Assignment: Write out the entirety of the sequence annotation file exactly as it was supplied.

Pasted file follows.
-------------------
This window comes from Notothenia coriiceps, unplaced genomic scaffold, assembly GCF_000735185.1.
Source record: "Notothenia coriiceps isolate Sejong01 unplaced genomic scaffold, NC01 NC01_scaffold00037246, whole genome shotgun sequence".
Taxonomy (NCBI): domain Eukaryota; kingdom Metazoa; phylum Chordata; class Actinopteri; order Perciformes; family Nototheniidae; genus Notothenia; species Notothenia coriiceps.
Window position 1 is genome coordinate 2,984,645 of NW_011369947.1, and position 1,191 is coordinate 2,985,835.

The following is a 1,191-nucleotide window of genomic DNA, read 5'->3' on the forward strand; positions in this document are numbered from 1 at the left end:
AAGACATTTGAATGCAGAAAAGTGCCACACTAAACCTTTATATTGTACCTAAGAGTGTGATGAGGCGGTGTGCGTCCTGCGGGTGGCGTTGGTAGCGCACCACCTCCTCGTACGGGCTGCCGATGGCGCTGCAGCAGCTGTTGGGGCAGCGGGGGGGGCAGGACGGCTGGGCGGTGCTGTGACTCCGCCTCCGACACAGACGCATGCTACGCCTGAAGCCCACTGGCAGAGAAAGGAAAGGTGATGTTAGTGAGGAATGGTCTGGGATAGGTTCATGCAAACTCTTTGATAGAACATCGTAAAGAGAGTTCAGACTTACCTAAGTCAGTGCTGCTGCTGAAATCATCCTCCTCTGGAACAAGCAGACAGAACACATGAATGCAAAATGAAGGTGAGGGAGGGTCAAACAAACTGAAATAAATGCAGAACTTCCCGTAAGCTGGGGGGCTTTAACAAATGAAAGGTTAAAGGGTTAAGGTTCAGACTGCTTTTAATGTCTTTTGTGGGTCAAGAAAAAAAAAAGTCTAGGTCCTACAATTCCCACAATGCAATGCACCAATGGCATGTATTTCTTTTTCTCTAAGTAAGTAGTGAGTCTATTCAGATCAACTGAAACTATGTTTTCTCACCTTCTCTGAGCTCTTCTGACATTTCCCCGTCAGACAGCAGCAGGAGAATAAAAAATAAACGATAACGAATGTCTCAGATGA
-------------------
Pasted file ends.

This window comes from Notothenia coriiceps, unplaced genomic scaffold, assembly GCF_000735185.1.
Source record: "Notothenia coriiceps isolate Sejong01 unplaced genomic scaffold, NC01 NC01_scaffold00037246, whole genome shotgun sequence".
Taxonomy (NCBI): domain Eukaryota; kingdom Metazoa; phylum Chordata; class Actinopteri; order Perciformes; family Nototheniidae; genus Notothenia; species Notothenia coriiceps.
Window position 1 is genome coordinate 2,984,645 of NW_011369947.1, and position 1,191 is coordinate 2,985,835.

The following is a 1,191-nucleotide window of genomic DNA, read 5'->3' on the forward strand; positions in this document are numbered from 1 at the left end:
AAGACATTTGAATGCAGAAAAGTGCCACACTAAACCTTTATATTGTACCTAAGAGTGTGATGAGGCGGTGTGCGTCCTGCGGGTGGCGTTGGTAGCGCACCACCTCCTCGTACGGGCTGCCGATGGCGCTGCAGCAGCTGTTGGGGCAGCGGGGGGGGCAGGACGGCTGGGCGGTGCTGTGACTCCGCCTCCGACACAGACGCATGCTACGCCTGAAGCCCACTGGCAGAGAAAGGAAAGGTGATGTTAGTGAGGAATGGTCTGGGATAGGTTCATGCAAACTCTTTGATAGAACATCGTAAAGAGAGTTCAGACTTACCTAAGTCAGTGCTGCTGCTGAAATCATCCTCCTCTGGAACAAGCAGACAGAACACATGAATGCAAAATGAAGGTGAGGGAGGGTCAAACAAACTGAAATAAATGCAGAACTTCCCGTAAGCTGGGGGGCTTTAACAAATGAAAGGTTAAAGGGTTAAGGTTCAGACTGCTTTTAATGTCTTTTGTGGGTCAAGAAAAAAAAAAGTCTAGGTCCTACAATTCCCACAATGCAATGCACCAATGGCATGTATTTCTTTTTCTCTAAGTAAGTAGTGAGTCTATTCAGATCAACTGAAACTATGTTTTCTCACCTTCTCTGAGCTCTTCTGACATTTCCCCGTCAGACAGCAGCAGGAGAATAAAAAATAAACGATAACGAATGTCTCAGATGA